Brain Research and the Classroom

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In the past decade, scanning and imaging technology has allowed researchers to directly observe brain activity, leading to enormous advances in our understanding of cognition.  In addition to yielding insights into how the brain works, these advances also allow health practitioners to assess an individual’s cognitive activity, processing patterns, and deficits.  This information, in turn, allows educators to more precisely identify issues that might impact learning and inform classroom strategies.  We can now directly observe and distinguish cognitive patterns associated with, for instance, ADHD, processing issues, trauma, and even transitory emotional states.

Because of this ability to more directly observe neurological activity, teachers can now implement customized, brain-based instructional strategies with a high level of confidence.  Advances in brain research have also helped dispel certain misperceptions about student performance.  We are now less likely to attribute classroom underperformance to laziness or a lack of motivation when, in fact, a neurologically based learning difference is the culprit.   This means that educators are able to replace blaming labels with a practical understanding of an individual student’s learning differences.

Following are some specific strategies that are validated by recent advance in brain research:

  • Safety: High-stress environments degrade cognitive function, so creating a classroom environment that is safe, structured, and predictable helps students learn.
  • Relational Instruction: Not only does a relational approach to teaching increase student’s sense of safety (see above) but it also improves cognitive engagement, multi-modal stimulation, and motivation; group learning with peers complements relational instruction.
  • Low Stimulus Environment: Reducing anxiety improves cognitive receptivity and processing; creating a low stimulus environment (removing all unnecessary stimuli) can reduce anxiety and improve learning.  However, this does not mean lowering academic expectations.
  • Repetition: Repetition is a simple but powerful way to teach both academic material and social skills.  Frequent reviews of classroom expectations, organizational tips, assignment parameters, schedule, and content create stronger neural pathways which, in turn, strengthen the student’s foundation for learning.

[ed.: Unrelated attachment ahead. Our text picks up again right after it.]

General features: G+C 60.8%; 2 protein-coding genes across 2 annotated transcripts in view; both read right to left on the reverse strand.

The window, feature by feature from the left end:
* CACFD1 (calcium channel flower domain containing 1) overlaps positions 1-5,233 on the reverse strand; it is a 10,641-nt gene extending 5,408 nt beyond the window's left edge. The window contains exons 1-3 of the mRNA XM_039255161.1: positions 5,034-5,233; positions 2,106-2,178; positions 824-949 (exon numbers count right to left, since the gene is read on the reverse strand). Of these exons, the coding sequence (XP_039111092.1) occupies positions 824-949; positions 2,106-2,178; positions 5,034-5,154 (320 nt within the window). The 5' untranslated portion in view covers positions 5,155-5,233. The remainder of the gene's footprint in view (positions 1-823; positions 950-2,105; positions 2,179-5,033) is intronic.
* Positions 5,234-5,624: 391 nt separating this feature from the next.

• Experience: Experiential learning engages all of a student’s learning modalities—sight, sound, touch, social interaction—and allows the student to make personal decisions about how best to engage the material.
  • Break it Down: Brain research shows that breaking large tasks into their composite parts can help reduce anxiety and improve learning; teaching students to do this for themselves equips them with a critical lifelong learning skill.
    Agendas and Schedules:  Tying into the idea of a structured environment, teachers do well to provide their students with a predictable structure—i.e. one based on advance planning and driven by an agenda and predefined schedule.
  • Queuing Students: By queuing a student in real time to think about the whole process of learning, a teacher can foster meta-cognitive skills that help the student “learn how to learn.”  Questions such as, “what do you need to do now,”  “what’s the most important thing to next,”  and “how will you know when you’re done—what will it look like,” help students become more mindful of higher order concerns.
  • Check for Understanding: Merely asking a student “do you understand,” is likely to yield a dismissive “yes.”  Students should be encouraged to repeat instructions and important points via questions like, “what is the assignment,” or “what did I just say.”
  • Positive Reinforcement: Focusing on a student’s strengths and encouraging good efforts and successes goes a long way toward reducing anxiety and increasing motivation.
  • Teach Organizational Skills: Don’t assume a student knows how to use a binder, a folder, or a calendar.  Be explicit and concrete when teaching organizational skills to students.  Managing one self’s environment is a critical life-long skill.

Laurie Laird, M.Ed., is the education director for New Haven RTC, a residential boarding school and treatment program for adolescent girls with emotional and behavioral difficulties.  New Haven is part of the InnerChange family of adolescent treatment facilities.  Ms. Laird can be reached at Lauriel@newhavenrtc.com.